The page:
Having a portable cow milking machine in your dairy farm will go a long way in boosting your dairy profitability. These machines are quite efficient in milk harvesting and transportation. They make it possible to milk herds in their grazing land and will eliminate the need to have a centralized milking parlor.
Having invested your money in this milking appliance, it is necessary that you understand how to operate it. You also need to go a step further and learn how to care for your machine and maintain it in the best state.
Most retailers will only sell milk machines but will not teach you how to use milking machines. You need not worry. We’ve got your back and have gone out of our way to teach you how to use, maintain and repair your milking machine.
What Are The Components Of A Milking Machine?
A milking machine is comprised of;
- Vacuum control and production system
- Milking unit
- Milk transportation system
- Cleaning, maintenance and sanitization system
These are the essential systems that every milking machine ought to have. Milk cooling is also included in some machines. However, this is not part of the primary system. It enhances the quality of milk but is not a necessity for every milking machine.
Essential Parts Of A Milking Unit
1. Teat Cups
Portable cow milking machines have four teat cups while goat milking machines have two teat cups. The teat cups are designed to fit all shapes and sizes of animal teats.
The teat cups have a soft rubber lining. This lining expands and contacts to fit different types of teats. This is the only part of the milking machine that gets in contact with the cow teats or udder.
This is the part that connects the teat cups to the milk bucket or delivery pipes. The claw collects the milk from the cups and delivers it to the tank.
3. Pulsation Chamber
Milking is all about creating pressure difference. This pressure difference is brought about by the pulsator. The pulsator uses vacuum and air to create pulsation. The pulsation creates suction force thus drawing milk from cow teats.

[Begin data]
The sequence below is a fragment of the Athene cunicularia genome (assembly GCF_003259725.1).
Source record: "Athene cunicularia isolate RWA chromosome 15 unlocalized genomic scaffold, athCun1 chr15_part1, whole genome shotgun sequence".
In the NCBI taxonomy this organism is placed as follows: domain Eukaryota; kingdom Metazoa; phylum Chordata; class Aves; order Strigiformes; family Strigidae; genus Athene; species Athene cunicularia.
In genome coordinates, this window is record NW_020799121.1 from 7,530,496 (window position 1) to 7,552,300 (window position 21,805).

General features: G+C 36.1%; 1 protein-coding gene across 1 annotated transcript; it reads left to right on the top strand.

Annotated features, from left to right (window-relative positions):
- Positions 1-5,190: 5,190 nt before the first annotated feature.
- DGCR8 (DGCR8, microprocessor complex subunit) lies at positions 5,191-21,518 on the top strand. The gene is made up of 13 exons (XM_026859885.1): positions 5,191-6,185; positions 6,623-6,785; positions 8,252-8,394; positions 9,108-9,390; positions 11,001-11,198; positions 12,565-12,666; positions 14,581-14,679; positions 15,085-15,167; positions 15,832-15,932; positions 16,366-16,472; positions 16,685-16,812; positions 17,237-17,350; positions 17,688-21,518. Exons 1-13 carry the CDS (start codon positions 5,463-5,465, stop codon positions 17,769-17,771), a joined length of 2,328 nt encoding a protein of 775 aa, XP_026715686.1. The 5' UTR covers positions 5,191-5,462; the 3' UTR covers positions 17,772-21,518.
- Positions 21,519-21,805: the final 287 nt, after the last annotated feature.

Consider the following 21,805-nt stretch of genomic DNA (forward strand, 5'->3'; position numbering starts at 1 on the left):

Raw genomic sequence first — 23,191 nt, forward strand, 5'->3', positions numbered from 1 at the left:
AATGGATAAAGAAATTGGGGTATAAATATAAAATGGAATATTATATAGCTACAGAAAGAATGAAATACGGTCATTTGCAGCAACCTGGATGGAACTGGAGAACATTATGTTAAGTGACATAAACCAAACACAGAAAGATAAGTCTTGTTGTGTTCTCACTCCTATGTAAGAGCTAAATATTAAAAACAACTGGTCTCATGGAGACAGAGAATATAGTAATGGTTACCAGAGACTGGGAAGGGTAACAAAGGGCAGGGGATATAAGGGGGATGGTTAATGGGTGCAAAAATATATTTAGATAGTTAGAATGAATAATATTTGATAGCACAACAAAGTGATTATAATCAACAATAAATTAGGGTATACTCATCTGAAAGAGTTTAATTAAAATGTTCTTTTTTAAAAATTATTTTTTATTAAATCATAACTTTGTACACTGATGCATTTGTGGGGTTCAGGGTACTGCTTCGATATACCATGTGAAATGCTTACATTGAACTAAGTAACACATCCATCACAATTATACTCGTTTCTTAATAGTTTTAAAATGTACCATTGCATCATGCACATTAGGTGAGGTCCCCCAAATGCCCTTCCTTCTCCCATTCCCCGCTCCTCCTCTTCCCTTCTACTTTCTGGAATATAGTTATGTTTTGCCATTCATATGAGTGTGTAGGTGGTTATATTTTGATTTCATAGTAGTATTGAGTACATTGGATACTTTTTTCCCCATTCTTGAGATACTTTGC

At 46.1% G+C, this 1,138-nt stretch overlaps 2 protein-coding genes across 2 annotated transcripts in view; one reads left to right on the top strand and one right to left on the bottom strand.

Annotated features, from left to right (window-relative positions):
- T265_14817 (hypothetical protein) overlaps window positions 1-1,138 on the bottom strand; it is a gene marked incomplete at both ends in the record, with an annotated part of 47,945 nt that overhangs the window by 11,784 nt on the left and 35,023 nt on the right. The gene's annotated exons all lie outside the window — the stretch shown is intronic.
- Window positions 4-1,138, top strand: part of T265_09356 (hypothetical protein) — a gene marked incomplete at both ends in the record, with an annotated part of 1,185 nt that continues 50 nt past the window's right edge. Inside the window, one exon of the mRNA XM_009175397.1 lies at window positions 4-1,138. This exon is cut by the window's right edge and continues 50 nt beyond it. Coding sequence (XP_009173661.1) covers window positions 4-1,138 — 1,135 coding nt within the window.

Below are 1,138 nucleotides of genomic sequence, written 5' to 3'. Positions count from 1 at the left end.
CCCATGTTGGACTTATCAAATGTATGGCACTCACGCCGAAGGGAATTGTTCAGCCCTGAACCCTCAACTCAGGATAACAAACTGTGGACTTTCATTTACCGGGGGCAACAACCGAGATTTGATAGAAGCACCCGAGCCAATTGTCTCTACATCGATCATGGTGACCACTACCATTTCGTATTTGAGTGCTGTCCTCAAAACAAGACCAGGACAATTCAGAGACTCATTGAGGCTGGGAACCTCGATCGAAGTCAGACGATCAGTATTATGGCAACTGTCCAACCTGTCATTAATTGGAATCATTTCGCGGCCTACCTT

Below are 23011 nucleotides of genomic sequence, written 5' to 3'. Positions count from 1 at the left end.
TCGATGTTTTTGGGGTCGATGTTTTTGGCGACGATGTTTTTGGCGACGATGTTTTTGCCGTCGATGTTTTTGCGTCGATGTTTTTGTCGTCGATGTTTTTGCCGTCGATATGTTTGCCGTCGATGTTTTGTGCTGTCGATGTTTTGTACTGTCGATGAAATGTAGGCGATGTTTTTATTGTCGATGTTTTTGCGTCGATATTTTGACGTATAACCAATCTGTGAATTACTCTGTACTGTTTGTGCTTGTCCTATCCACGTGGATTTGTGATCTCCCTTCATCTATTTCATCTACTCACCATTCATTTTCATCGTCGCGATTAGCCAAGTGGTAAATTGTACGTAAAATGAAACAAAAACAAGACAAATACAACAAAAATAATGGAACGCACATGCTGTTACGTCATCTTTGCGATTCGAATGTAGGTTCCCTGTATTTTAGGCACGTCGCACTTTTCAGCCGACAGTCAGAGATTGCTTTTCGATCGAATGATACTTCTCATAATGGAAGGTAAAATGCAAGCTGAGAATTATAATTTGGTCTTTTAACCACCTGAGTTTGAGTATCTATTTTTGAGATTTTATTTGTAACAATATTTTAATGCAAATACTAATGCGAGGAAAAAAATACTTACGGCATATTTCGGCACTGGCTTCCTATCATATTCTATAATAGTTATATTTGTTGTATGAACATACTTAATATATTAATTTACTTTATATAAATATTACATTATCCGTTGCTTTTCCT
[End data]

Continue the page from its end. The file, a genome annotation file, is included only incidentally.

4. Connecting Tubes
These are the tubes used to channel milk and air to the different milk machine components.
The other essential components include regulators, sanitary traps and balance tanks. All these components facilitate efficient operation and go a long way in ensuring the highest milk standards are achieved.
How To Operate A Milking Machine?
Milking machines, whether manual or motorized, are not easy to operate. They demand skills and experience. This is necessary in ensuring quality milk delivery and cow welfare. It’s important that you understand how these machines work. This calls for keen focus on the whole milking process right from the insertion of teat cups to the transfer of milk from milking buckets.
Step By Step Guide On How To Use A Milking Machine
Having understood the essential parts of the milking machine, it will be easy for you to understand how to operate the machine.
- Before you start milking, ensure that the machine is clean and ready for use. Suck water into the bucket by dipping the milking tubes. clean the tubes and the can thoroughly.
- Close the cup of the can ensuring that its air tight.
- Clean the udder and the teats before inserting the cups.
- Open the vacuum and attach the cups to the teats. The cups will attach automatically due to the vacuum. The vacuum from the compressor will be continuous and the milking tubes will press the teats gently. Milk flows to the can and will be seen flow through the tubes.
- Once the milk flow is over, hold the milking tubes and pull down gently. This is essential in extracting leftover milk from the teats. Delay in detaching the tubes from the teats doesn’t cause any harm to the cow. Contrary to may myths, milking machines will never draw blood from the cow. Store the milk in a clean and safe environment.
- Clean the milking tubes and the can. this should be done using hot water. rinse the tubes and the can with cold water. You need to be very careful when cleaning the machine as any negligence can result in damages or affect the quality of your milk.